Co-learning of language and culture in foreign language lessons


Tungyshbay Qhundyz

24 февраля 2023

Научный руководитель

Shayakhmetova Dana


Педагогика и психология

Ключевые слова

foreign language
national cultural specifics
text comprehension
cultural features
global integration
intercultural communication
language teaching

Аннотация статьи

The success of learning a foreign language depends on a number of factors. One of them is taking into account the national cultural specifics of the society in which the language being studied functions. Understanding a foreign language text is impossible without understanding the foreign cultural features that accompany its creation. In the conditions of modern global integration, it is necessary not only to know foreign words, but also to be familiar with the culture of other people because behind every word there is a part of the picture of another world, foreign language and culture. In the classroom, it becomes necessary not only to pay attention to the relationship between language and culture, but to teach a foreign language as a tool for intercultural communication.

Текст статьи

Introduction. This article is devoted to some features of learning a foreign language as a means of intercultural communication. The connection between culture and language becomes most noticeable when students are faced with the peculiarities of translation, even at the very first foreign language lessons. Already in elementary school, children are happy to find out that the two personal pronouns “ты” and “вы” have one equivalent in English – “you”, which already reflects the cultural characteristics of English-speaking countries. In the future, students of a foreign language have the opportunity not only to compare different languages, but also different cultures, to find common and different things in them, to enrich their life experience. Not for nothing S.G. Ter-Minasova notes: “Each lesson of a foreign language is a crossroads of cultures, it is a practice of intercultural communication because each foreign word reflects a foreign world and a foreign culture: behind each word there is something conditioned by national consciousness (again, foreign, if the word is foreign) idea of the world” [1, p. 25]. Without taking into account national cultural characteristics in the study of a language, it is impossible to fully master the subject.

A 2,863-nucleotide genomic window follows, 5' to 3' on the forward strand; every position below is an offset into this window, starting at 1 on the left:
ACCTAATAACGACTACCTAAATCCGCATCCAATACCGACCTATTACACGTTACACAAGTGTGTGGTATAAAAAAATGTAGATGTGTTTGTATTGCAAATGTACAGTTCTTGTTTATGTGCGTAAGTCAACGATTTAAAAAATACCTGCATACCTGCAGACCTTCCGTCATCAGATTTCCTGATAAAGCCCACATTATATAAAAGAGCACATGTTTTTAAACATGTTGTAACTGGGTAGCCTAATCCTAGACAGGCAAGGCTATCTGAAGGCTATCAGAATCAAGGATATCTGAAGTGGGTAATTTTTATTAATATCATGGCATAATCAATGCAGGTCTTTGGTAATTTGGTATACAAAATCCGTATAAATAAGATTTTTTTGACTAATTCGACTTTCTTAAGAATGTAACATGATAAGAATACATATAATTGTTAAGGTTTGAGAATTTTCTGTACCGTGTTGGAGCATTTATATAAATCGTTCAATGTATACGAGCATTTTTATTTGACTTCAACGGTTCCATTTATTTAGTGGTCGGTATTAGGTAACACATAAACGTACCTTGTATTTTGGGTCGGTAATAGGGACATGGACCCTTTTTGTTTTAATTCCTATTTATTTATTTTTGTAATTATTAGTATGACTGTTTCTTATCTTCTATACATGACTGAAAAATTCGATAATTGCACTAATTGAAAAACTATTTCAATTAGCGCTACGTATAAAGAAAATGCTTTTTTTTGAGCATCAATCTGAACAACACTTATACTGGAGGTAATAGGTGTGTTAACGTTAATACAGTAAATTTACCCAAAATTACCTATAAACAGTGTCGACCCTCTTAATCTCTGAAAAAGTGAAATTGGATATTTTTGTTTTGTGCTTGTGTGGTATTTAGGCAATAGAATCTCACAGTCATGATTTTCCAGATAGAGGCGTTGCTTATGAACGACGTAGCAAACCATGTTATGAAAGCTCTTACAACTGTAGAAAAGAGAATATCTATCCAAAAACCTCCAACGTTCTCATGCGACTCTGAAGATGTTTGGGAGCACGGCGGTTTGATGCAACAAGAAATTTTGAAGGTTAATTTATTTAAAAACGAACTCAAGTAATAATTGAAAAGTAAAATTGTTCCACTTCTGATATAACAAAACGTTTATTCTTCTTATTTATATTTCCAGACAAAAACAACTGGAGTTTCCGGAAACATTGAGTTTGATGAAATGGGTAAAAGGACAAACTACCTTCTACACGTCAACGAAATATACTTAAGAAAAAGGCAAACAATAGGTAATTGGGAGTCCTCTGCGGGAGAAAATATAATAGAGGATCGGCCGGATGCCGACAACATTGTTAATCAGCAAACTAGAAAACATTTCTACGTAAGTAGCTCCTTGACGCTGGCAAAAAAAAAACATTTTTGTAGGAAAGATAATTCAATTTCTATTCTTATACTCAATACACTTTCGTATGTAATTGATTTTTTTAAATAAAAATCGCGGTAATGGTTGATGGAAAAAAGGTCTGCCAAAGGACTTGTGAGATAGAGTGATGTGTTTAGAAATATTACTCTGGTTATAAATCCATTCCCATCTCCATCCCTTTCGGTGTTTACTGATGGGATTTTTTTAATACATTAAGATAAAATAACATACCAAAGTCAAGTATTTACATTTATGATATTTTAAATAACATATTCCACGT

Main part. Any activity requires setting a goal. Why in the modern world, where there are gadgets with translator applications, to learn a foreign language? In the light of modern trends, a foreign language ceases to be an end in itself for learning. The purpose of foreign language lessons is to teach to fully communicate in another language, but “communication and culture are inseparable” [2, p. 55], as has been repeatedly noted. A foreign language teacher should not only introduce his wards to a set of lexical units and grammatical rules, but also show how to use them in a real communication situation. Learners of a foreign language should see the goal of their efforts to master another language, namely, to learn to use it as a tool for intercultural communication.